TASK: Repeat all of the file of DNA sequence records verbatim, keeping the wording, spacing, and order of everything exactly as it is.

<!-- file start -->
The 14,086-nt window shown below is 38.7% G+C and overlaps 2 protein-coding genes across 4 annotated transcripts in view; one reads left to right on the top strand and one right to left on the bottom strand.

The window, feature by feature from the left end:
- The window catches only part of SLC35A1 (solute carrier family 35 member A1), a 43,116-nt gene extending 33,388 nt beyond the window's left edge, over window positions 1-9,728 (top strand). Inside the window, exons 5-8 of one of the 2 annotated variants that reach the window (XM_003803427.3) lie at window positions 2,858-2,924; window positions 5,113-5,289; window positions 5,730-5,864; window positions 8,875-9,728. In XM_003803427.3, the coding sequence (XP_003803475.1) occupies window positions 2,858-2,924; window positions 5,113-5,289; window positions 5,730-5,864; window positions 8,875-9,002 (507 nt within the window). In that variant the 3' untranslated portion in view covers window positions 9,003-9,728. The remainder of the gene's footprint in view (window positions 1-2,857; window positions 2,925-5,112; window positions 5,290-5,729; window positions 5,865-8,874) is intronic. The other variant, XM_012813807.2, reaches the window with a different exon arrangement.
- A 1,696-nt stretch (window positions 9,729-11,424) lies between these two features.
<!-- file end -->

The 14,086-nt window shown below is 38.7% G+C and overlaps 2 protein-coding genes across 4 annotated transcripts in view; one reads left to right on the top strand and one right to left on the bottom strand.

The window, feature by feature from the left end:
- The window catches only part of SLC35A1 (solute carrier family 35 member A1), a 43,116-nt gene extending 33,388 nt beyond the window's left edge, over window positions 1-9,728 (top strand). Inside the window, exons 5-8 of one of the 2 annotated variants that reach the window (XM_003803427.3) lie at window positions 2,858-2,924; window positions 5,113-5,289; window positions 5,730-5,864; window positions 8,875-9,728. In XM_003803427.3, the coding sequence (XP_003803475.1) occupies window positions 2,858-2,924; window positions 5,113-5,289; window positions 5,730-5,864; window positions 8,875-9,002 (507 nt within the window). In that variant the 3' untranslated portion in view covers window positions 9,003-9,728. The remainder of the gene's footprint in view (window positions 1-2,857; window positions 2,925-5,112; window positions 5,290-5,729; window positions 5,865-8,874) is intronic. The other variant, XM_012813807.2, reaches the window with a different exon arrangement.
- A 1,696-nt stretch (window positions 9,729-11,424) lies between these two features.